II.9 स्वरसवाही विदुषोऽपि तथारूढोऽभिनिवेशः

sva-rasa-vāhī viduṣo ‘pi tathā rūḍho ‘bhiniveśaḥ
sva-rasa-vāhī viduṣaḥ api tathā rūḍhaḥ abhiniveśaḥ

“By its very nature, abhiniveśa [the resolve to live] flows on; indeed, it is therefore rooted in the wise.”

The fifth affliction, abhiniveśa, has been translated as clinging to life, the will to live, fear of death. The word–in contexts other than the Yoga Sūtras–means commitment, resolve, determination. Its literal meaning could be understood to be “toward continuing to enter, or dwell.” It is thus a determination to continue to live. It is a commitment to life—a positive and beautiful trait, so powerful that, Patañjali tells us here, it is viduṣaḥ api tathā rūḍhaḥ, “indeed, therefore rooted in the wise.” The wise are not reckless of life. They value their own.

In myself, I know that abhiniveśa can take a morbid turn. My desire for continuity transmutes into an attempt to keep things as they are, create safety and security through control. This is a hopeless task, as writer Seth Godin describes here in a pretty amusing way:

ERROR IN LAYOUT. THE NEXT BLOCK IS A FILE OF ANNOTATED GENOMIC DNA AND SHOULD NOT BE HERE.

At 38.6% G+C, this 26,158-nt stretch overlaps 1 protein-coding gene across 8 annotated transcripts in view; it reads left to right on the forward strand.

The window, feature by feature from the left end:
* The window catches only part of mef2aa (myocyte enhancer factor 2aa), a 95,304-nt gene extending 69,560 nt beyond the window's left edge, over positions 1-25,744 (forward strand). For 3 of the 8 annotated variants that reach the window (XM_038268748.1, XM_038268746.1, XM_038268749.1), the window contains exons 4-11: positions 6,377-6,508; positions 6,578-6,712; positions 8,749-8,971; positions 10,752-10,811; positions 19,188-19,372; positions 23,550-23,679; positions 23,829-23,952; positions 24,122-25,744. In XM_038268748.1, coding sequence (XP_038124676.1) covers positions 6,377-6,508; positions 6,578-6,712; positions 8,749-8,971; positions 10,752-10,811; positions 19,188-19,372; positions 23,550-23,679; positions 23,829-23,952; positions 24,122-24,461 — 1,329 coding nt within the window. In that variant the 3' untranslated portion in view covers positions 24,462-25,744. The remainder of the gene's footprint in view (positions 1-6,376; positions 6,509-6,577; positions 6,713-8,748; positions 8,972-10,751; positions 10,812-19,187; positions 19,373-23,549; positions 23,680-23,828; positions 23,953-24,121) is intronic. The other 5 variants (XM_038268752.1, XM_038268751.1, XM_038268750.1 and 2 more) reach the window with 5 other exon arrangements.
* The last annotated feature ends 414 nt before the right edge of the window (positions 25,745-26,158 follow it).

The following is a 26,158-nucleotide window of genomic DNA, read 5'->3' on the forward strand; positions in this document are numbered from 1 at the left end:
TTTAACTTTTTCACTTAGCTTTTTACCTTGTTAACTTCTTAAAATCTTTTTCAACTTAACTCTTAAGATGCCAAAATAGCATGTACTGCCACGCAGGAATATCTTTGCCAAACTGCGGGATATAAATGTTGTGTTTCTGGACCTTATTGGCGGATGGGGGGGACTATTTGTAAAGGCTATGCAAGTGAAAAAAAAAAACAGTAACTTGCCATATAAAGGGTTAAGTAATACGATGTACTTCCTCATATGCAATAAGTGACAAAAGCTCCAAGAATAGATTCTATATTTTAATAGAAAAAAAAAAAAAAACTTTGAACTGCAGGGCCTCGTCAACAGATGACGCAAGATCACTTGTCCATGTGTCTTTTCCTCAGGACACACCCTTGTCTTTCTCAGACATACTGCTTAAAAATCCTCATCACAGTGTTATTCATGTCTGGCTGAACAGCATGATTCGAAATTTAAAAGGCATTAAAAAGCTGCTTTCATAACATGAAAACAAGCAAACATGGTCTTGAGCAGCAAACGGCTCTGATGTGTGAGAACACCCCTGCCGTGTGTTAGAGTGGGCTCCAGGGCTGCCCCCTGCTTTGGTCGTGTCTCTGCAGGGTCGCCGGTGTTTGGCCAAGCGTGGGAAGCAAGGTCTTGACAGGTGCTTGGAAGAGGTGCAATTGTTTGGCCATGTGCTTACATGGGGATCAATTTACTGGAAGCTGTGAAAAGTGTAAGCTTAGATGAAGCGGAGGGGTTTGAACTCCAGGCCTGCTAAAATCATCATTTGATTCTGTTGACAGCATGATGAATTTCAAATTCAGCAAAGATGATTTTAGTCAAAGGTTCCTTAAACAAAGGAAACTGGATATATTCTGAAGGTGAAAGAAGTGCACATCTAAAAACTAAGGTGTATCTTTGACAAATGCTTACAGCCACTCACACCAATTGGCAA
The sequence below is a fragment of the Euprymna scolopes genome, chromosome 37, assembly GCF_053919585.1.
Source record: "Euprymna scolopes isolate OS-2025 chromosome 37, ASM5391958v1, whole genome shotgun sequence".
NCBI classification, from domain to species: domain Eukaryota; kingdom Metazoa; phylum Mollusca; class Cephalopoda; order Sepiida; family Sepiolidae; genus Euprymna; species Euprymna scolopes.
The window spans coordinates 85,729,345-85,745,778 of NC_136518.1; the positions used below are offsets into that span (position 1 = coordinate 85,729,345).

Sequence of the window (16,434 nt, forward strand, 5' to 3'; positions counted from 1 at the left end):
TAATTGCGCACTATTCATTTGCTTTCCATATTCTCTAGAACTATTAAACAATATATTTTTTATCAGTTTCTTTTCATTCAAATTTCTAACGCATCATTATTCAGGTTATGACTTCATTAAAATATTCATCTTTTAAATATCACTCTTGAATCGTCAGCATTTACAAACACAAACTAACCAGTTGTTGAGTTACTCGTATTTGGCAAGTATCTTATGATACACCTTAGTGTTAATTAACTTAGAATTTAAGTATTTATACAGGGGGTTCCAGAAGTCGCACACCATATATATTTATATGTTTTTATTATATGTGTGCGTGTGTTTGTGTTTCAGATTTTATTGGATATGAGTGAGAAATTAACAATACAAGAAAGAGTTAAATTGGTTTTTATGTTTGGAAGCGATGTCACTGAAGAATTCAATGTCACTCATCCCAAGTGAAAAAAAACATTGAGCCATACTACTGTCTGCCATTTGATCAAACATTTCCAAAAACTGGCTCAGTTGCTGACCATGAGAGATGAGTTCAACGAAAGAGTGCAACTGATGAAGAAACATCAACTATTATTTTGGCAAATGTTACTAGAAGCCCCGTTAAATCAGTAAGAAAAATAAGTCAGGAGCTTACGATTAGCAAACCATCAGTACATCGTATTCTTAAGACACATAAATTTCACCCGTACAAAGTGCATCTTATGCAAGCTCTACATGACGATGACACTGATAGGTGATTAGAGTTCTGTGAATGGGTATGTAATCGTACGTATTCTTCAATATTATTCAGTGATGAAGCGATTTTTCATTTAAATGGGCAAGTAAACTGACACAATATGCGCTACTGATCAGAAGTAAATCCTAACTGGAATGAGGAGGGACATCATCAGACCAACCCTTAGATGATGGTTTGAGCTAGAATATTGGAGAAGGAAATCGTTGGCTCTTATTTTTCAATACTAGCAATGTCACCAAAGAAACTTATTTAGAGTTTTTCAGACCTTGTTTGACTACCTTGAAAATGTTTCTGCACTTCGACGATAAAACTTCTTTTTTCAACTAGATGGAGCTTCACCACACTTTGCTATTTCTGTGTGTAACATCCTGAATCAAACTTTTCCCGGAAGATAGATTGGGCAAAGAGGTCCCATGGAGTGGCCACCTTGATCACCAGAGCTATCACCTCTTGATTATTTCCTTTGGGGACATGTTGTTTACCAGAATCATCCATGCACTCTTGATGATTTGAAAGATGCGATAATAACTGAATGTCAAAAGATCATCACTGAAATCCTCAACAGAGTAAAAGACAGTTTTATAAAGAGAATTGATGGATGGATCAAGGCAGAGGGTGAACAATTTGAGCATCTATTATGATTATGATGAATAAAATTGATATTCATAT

Perhaps your job in life, your purpose, is to get all the frogs in a bowl and keep them there. As soon as we get a few frogs in the bowl, they jump out, and we have to start all over again. Wouldn’t it be great, we wonder, if we could just find stability, if everything would work out just the way we hope, if finally, finally all the frogs were in the bowl? And then what would happen? If you’ve signed up for the job of frog trainer, it’s worth understanding that the only way to actually end up with an entire bowl of stable frogs (every single frog) is to euthanize the frogs. And where is the joy in a bowl of dead frogs? —from Fail Fail Again Fail Better, by Pema Chodron

Life is dynamic. We cannot fix it. Nail it down. And we can’t make it stay the same. Children grow up. Parents grow old. The most orderly life, the most serene schedule, will be shaken to its foundations at some point. Life moves on.

Patañjali expresses the drive to continue in the phrase sva-rasa-vāhī (sva, “self,” + rasa, “taste, inclination,” + vāhī, “a thing that flows”). Abhiniveśa, like life, is a thing that flows; it is its nature to do so.